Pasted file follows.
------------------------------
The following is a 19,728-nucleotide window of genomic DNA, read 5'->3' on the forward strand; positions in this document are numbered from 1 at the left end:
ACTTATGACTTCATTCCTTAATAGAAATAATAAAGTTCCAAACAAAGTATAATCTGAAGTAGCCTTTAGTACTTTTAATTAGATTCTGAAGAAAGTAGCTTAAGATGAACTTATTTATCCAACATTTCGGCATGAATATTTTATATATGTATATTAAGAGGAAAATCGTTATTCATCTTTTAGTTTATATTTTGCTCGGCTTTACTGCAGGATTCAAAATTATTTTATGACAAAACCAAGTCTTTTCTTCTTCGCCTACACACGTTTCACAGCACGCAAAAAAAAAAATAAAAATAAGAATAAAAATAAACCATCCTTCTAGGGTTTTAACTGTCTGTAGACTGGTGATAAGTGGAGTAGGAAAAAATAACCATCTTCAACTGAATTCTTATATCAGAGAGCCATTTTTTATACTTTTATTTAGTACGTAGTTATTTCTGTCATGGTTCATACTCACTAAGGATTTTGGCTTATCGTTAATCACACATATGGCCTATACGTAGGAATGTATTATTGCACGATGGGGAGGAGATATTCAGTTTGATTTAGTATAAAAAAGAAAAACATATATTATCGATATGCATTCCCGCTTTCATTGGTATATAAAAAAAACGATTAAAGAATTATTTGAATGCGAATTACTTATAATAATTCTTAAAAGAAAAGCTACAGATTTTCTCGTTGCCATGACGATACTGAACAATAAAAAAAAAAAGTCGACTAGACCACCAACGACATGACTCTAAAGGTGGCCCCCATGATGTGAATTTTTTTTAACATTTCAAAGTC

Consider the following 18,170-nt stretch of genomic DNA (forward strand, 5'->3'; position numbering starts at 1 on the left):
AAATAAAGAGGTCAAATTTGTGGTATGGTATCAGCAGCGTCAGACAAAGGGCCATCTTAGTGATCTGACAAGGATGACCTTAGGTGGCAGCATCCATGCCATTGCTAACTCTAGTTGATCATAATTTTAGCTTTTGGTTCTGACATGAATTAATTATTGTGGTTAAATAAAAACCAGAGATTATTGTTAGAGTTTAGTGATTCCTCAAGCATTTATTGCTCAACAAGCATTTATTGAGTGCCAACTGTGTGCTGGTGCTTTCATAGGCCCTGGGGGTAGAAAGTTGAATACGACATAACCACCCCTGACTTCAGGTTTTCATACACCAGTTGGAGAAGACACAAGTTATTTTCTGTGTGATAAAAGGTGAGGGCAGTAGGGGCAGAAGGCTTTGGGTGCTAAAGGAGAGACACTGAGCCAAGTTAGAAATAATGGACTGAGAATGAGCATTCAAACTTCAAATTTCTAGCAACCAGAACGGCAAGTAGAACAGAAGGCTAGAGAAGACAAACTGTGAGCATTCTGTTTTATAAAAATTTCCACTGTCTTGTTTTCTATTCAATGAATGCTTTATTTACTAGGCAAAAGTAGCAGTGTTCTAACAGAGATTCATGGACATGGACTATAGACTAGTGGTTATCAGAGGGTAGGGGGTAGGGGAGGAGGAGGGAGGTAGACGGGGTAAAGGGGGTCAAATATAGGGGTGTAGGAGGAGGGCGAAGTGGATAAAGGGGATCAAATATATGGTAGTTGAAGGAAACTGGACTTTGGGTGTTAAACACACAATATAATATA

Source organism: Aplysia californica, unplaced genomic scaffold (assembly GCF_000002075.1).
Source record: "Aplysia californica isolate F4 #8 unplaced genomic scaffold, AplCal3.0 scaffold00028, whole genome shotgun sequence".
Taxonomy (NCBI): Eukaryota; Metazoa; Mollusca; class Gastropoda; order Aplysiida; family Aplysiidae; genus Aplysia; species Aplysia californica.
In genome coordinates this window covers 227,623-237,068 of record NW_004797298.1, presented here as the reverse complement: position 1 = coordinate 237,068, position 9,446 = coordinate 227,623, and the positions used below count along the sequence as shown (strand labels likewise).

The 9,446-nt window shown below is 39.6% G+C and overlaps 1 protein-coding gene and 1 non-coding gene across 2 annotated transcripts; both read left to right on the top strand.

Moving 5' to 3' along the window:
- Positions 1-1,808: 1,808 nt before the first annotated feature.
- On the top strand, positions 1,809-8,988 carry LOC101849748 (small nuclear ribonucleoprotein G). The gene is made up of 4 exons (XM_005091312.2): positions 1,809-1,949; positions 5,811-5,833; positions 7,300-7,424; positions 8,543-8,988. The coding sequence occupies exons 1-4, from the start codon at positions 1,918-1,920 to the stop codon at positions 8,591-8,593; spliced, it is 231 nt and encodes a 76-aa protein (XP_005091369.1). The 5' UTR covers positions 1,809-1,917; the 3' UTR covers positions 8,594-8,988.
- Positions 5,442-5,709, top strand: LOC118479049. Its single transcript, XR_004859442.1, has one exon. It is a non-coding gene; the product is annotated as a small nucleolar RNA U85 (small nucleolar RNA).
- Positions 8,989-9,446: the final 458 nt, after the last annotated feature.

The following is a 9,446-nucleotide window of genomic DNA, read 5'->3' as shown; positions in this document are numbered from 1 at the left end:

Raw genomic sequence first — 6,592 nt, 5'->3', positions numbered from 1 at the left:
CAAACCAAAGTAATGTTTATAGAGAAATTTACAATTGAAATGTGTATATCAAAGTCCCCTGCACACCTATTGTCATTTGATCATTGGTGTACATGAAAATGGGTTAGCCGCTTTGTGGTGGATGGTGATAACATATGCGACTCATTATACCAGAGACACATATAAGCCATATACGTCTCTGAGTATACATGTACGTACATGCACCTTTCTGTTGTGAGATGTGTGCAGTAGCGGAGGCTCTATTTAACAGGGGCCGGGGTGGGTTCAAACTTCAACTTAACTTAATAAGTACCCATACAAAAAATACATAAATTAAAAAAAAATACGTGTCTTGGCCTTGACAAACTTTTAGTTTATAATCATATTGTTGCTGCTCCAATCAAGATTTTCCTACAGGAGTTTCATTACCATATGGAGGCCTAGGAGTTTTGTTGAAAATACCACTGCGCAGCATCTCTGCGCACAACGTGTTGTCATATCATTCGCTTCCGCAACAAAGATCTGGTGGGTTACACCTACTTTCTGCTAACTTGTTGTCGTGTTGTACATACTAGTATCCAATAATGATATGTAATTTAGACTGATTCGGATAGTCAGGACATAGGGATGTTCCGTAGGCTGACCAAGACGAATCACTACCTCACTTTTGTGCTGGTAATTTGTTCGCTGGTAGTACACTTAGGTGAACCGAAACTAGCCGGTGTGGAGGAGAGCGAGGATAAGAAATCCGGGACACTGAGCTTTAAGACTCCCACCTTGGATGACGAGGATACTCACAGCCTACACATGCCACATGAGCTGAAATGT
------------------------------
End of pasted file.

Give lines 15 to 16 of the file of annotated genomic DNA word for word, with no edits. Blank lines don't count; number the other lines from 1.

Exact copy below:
The following is a 9,446-nucleotide window of genomic DNA, read 5'->3' as shown; positions in this document are numbered from 1 at the left end:

Raw genomic sequence first — 6,592 nt, 5'->3', positions numbered from 1 at the left: